Despite all the talent he has at his disposal, Crowe is just as well-known for being quite the rowdy Aussie as he is an onscreen powerhouse. Aside from the occasional physical altercation (and he's been in several documented incidents), he apparently got riled up at film producer Branko Lustig, to the point where the producer wanted out of the production on Gladiator, fearing for his life. But are you not entertained?
Gwyneth Paltrow has had quite a career over the last two decades. She's been in the hit David Fincher thriller Se7en, the Oscar winning Shakespeare in Love, The Talented Mr. Ripley, The Royal Tenenbaums, and the little-seen, little-remembered, but well-liked Sky Captain and the World of Tomorrow. She most recently has appeared in the Marvel Cinematic Universe as Tony Stark's partner in crime, Pepper Potts.
That said, Paltrow isn't the most liked starlet in Hollywood. It's been said by more than a few folks that she's not a very enjoyable person to be with, due to her coldness and demands as an actress. Much of this stems from her apparently unpleasant demeanor, which may explain why she was voted "Most Stuck-Up" in Movieline magazine all the way back in 1998. All that said, it hasn't stopped Paltrow any, as she continues to have a solid acting career all these years later.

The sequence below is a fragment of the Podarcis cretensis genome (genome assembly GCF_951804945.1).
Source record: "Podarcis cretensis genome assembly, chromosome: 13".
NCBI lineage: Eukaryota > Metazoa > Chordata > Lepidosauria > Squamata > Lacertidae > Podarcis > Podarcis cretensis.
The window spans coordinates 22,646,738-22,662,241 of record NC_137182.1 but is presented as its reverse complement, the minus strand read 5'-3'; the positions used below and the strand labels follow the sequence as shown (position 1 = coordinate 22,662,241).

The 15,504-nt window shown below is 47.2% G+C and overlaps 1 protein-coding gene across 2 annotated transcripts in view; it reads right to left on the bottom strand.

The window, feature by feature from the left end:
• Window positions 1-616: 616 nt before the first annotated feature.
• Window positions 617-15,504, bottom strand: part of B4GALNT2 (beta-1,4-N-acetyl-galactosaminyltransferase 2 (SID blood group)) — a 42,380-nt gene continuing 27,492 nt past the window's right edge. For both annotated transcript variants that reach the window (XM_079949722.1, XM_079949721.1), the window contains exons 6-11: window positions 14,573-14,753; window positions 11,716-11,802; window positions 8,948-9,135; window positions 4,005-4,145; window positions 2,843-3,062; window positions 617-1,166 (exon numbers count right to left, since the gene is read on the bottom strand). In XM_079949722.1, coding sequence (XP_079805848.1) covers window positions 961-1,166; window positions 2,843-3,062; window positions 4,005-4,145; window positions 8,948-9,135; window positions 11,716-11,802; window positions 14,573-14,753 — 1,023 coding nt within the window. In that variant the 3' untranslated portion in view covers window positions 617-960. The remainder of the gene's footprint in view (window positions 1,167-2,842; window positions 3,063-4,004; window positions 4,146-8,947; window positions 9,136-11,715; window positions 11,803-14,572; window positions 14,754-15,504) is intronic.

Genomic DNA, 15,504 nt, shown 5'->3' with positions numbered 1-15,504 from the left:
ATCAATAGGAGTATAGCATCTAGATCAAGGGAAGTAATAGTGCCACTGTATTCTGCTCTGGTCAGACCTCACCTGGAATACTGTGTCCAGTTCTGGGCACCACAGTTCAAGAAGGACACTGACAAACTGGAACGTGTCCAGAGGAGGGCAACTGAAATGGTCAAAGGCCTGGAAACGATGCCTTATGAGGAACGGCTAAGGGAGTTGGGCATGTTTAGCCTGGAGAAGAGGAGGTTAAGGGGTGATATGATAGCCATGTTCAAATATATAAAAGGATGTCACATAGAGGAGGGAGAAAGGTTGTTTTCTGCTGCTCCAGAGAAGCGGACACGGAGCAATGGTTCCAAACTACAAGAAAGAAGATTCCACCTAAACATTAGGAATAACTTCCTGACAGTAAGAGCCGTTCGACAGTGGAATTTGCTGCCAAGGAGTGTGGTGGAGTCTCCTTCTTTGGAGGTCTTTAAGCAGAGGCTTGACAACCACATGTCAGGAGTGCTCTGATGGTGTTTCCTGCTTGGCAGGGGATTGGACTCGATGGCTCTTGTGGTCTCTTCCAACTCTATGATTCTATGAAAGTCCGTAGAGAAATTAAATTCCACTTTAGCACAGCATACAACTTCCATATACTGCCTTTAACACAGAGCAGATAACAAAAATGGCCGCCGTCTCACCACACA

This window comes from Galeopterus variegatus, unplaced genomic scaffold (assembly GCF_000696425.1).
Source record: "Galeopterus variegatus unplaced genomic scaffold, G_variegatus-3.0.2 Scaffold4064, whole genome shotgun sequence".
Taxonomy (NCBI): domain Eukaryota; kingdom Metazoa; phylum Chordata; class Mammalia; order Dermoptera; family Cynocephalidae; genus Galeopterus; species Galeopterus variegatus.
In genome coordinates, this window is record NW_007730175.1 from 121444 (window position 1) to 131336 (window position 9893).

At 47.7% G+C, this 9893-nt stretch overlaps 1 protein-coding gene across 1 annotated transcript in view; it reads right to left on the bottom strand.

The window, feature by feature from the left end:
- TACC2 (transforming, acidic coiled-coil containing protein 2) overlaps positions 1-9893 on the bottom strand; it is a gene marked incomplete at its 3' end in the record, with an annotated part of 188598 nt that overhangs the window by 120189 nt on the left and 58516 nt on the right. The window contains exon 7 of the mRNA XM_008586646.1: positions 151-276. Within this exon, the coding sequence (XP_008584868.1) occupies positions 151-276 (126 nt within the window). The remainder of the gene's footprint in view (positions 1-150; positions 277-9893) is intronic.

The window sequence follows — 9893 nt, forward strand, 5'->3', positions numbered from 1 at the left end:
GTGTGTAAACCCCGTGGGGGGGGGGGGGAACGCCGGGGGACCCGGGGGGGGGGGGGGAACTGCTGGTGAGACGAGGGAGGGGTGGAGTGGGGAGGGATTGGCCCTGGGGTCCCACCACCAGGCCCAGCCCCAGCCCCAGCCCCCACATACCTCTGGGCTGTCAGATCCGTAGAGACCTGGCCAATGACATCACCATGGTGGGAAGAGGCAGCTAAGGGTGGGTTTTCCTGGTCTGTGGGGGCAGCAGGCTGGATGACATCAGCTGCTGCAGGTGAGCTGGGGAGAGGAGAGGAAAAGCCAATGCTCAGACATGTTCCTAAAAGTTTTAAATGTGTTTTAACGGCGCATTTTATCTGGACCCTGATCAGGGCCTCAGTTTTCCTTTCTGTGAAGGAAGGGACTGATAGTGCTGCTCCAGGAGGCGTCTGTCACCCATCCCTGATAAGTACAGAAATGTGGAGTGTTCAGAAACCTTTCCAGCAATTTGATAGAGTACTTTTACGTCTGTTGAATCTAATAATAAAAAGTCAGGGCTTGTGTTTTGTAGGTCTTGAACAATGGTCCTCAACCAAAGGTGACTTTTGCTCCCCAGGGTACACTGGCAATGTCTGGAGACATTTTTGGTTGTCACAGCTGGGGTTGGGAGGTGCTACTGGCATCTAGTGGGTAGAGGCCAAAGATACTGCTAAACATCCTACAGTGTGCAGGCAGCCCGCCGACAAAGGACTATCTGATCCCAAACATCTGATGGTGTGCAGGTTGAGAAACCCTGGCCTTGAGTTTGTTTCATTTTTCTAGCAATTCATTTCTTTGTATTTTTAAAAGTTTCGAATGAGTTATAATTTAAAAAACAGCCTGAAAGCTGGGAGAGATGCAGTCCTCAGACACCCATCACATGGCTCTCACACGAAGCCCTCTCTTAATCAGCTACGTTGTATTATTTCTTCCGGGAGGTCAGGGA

Of the many popular actors working today, none may be so infamous for being tough to work with as Edward Norton. Getting his break in 1996 with the films Primal Fear and The People vs. Larry Flynt, Norton would famously star in American History X, and later co-star with Brad Pitt on David Fincher's Fight Club. From here, Norton himself would star in and direct Keeping the Faith, as well as headline Red Dragon and 25th Hour, among a host of other films. Most recently, he received an Academy Award nomination for his performance in the Best Picture winning Birdman.
Throughout it all, Norton has been described as a control-freak, and it's been claimed that he's at least attempted to direct nearly every film he stars in. He has an uncredited role as scriptwriter for The Incredible Hulk, just one of many things that bothered the film's director and Marvel Studios; so bothered with Norton were they, and vice versa, that he was recast for the 2012 Avengers team-up effort. Though as difficult as Norton is, his talent as an actor has never been questioned...he's just too much for some people.
Surely there are dozens of other stars who have built up a reputation of their own in Hollywood. Let us know who else belonged on our list in the comments!